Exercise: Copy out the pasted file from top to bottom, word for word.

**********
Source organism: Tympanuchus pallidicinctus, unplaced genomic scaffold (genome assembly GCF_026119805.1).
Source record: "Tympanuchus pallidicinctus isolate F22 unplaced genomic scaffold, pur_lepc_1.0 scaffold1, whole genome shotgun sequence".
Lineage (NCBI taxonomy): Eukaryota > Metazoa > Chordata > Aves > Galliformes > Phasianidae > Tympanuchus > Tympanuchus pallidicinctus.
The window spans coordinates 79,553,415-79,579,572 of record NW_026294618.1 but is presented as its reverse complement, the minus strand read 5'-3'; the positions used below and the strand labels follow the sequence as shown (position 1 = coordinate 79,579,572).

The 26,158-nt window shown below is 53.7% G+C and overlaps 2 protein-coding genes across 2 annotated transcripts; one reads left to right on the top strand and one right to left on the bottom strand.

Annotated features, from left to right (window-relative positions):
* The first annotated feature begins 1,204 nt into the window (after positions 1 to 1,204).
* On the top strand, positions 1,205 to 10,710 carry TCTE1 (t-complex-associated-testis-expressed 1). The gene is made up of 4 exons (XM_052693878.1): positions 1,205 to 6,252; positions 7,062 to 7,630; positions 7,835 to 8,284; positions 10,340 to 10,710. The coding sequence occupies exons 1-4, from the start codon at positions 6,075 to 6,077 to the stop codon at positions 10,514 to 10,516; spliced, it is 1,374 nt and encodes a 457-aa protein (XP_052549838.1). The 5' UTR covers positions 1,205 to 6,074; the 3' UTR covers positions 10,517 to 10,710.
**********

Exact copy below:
Source organism: Tympanuchus pallidicinctus, unplaced genomic scaffold (genome assembly GCF_026119805.1).
Source record: "Tympanuchus pallidicinctus isolate F22 unplaced genomic scaffold, pur_lepc_1.0 scaffold1, whole genome shotgun sequence".
Lineage (NCBI taxonomy): Eukaryota > Metazoa > Chordata > Aves > Galliformes > Phasianidae > Tympanuchus > Tympanuchus pallidicinctus.
The window spans coordinates 79,553,415-79,579,572 of record NW_026294618.1 but is presented as its reverse complement, the minus strand read 5'-3'; the positions used below and the strand labels follow the sequence as shown (position 1 = coordinate 79,579,572).

The 26,158-nt window shown below is 53.7% G+C and overlaps 2 protein-coding genes across 2 annotated transcripts; one reads left to right on the top strand and one right to left on the bottom strand.

Annotated features, from left to right (window-relative positions):
* The first annotated feature begins 1,204 nt into the window (after positions 1 to 1,204).
* On the top strand, positions 1,205 to 10,710 carry TCTE1 (t-complex-associated-testis-expressed 1). The gene is made up of 4 exons (XM_052693878.1): positions 1,205 to 6,252; positions 7,062 to 7,630; positions 7,835 to 8,284; positions 10,340 to 10,710. The coding sequence occupies exons 1-4, from the start codon at positions 6,075 to 6,077 to the stop codon at positions 10,514 to 10,516; spliced, it is 1,374 nt and encodes a 457-aa protein (XP_052549838.1). The 5' UTR covers positions 1,205 to 6,074; the 3' UTR covers positions 10,517 to 10,710.